Big changes came to SN that same year, when ASTM’s Publications Division adopted a desktop publishing system (DTP). At the time, SN articles were written in word processors and then given layouts by a graphics editor using a computer. Over time, the process of sending materials by mail was supplanted by floppy disk, followed by CD, then eventually email. But even into the 2000s, editors still had to manually mark-up paper layouts for designers, something that was only supplanted when programs like Adobe Creative Suite made it possible for editors to make changes within documents themselves.
1990s SN issues feature several recognizable elements: issues were thematic, exploring technical committees or broad themes related to standardization; January issues featured interviews with the incoming chair of the board; and each issue hosted an Updates section (then called “ASTM Update”), which highlighted new standards and other important developments in the standards process.
There were also key differences. Until the 2000s, articles were often written by members of ASTM, other organizations, or government branches. Issues highlighted individual standards, and a section, first called “People” in 1982 and later named “Spotlight,” profiled individual members.
These profiles particularly added a personal touch to the magazine, showcasing a more human side of the standards community. Current News Editor Richard Wilhelm, who joined ASTM in 1990, proudly remembers interviewing the pioneering Dorothy Lawrence, the first woman to join the committee on roofing and waterproofing (D08). He also speaks fondly of his conversation with ASTM president Alfred Webber – then 101 years old – who recalled spending time with renowned artist Andrew Wyeth at his home observatory.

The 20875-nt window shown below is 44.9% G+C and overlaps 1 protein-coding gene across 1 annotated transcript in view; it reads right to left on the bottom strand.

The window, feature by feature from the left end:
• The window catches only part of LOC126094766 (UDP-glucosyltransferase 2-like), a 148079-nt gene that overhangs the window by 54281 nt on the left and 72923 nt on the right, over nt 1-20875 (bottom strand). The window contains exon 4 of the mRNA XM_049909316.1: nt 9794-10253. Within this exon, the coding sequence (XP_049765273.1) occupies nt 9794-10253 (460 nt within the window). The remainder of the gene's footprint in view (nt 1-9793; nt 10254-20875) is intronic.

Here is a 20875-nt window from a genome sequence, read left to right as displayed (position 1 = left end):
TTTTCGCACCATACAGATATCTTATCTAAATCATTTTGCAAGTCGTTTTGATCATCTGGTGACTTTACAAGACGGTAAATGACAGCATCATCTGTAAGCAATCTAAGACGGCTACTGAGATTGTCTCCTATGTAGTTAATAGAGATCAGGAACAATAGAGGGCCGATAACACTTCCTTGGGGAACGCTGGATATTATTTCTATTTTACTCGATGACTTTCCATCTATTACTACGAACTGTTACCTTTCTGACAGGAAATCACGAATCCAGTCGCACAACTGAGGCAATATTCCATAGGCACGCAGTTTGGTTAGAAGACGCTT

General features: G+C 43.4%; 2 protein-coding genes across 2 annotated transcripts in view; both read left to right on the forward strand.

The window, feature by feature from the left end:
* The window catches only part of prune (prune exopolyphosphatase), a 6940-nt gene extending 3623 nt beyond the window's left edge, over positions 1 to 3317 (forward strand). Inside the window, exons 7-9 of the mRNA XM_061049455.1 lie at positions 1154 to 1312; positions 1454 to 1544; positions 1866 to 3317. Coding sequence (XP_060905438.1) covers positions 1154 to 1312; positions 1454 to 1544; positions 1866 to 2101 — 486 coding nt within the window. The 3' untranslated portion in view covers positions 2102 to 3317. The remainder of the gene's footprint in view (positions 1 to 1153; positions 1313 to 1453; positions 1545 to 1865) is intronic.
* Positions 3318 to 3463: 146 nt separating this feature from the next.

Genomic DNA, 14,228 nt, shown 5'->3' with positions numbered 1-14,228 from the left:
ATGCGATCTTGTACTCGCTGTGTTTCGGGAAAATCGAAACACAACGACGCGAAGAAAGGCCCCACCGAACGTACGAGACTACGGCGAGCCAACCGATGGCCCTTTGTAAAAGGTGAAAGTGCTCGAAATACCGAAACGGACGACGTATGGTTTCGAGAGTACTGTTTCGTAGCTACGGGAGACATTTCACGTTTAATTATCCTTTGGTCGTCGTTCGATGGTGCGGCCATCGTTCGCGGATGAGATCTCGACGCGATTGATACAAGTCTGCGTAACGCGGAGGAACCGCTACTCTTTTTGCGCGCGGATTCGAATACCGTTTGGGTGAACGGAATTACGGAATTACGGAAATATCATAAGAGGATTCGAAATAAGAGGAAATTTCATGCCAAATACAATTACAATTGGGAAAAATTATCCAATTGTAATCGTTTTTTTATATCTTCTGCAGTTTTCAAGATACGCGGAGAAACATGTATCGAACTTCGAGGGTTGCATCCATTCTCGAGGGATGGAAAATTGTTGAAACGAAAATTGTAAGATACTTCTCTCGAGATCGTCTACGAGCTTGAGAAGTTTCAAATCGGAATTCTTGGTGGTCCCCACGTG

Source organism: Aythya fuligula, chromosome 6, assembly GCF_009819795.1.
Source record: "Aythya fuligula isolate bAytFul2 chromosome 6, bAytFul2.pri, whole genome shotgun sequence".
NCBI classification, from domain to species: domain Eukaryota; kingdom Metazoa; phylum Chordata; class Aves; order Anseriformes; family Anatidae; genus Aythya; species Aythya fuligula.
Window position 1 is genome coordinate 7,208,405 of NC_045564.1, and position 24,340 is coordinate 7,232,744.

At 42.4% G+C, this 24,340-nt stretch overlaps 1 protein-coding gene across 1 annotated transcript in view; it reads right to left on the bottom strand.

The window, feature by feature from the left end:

Despite the arrival of digital-publishing tools, stock photos were not available, and creating images was a time-intensive process. Members often provided material, but when a source was lacking, the editorial staff had to photograph subject matter themselves.
Former editor in chief Maryann Gorman, who also joined ASTM in 1990, recalls the ingenuity of the editors, who creatively solved these problems. “They did things like photograph the application of hand lotion in our restroom for an article about the sensory evaluation committee.”
The New Millennium
The turning of the clocks on January 1, 2000 paved the way for the full ascent of the computer era. This period saw significant changes to the structure and the content of SN.
By 2008, the publication had moved even closer to its current format. Issues followed a bimonthly schedule, and editors began enlisting professional writers to craft features. Though these pieces continued to rely on member interviews for technical expertise, the articles now spoke from a broader perspective that was accessible to members and interested laypeople.
Gorman, who helmed the change, explains the new format performed several critical functions. “The writers interviewed our members to uncover the larger industrial and/or societal benefits of a committee’s standards,” Gorman says. “They then wrote broad-based articles that could be understood not just by the members of related committees, but by all members and any reader who picked up the magazine. The for-the-layperson approach also allowed us to repurpose that content to educate potential stakeholders and the public about the value of our standards-development process and the standards themselves.”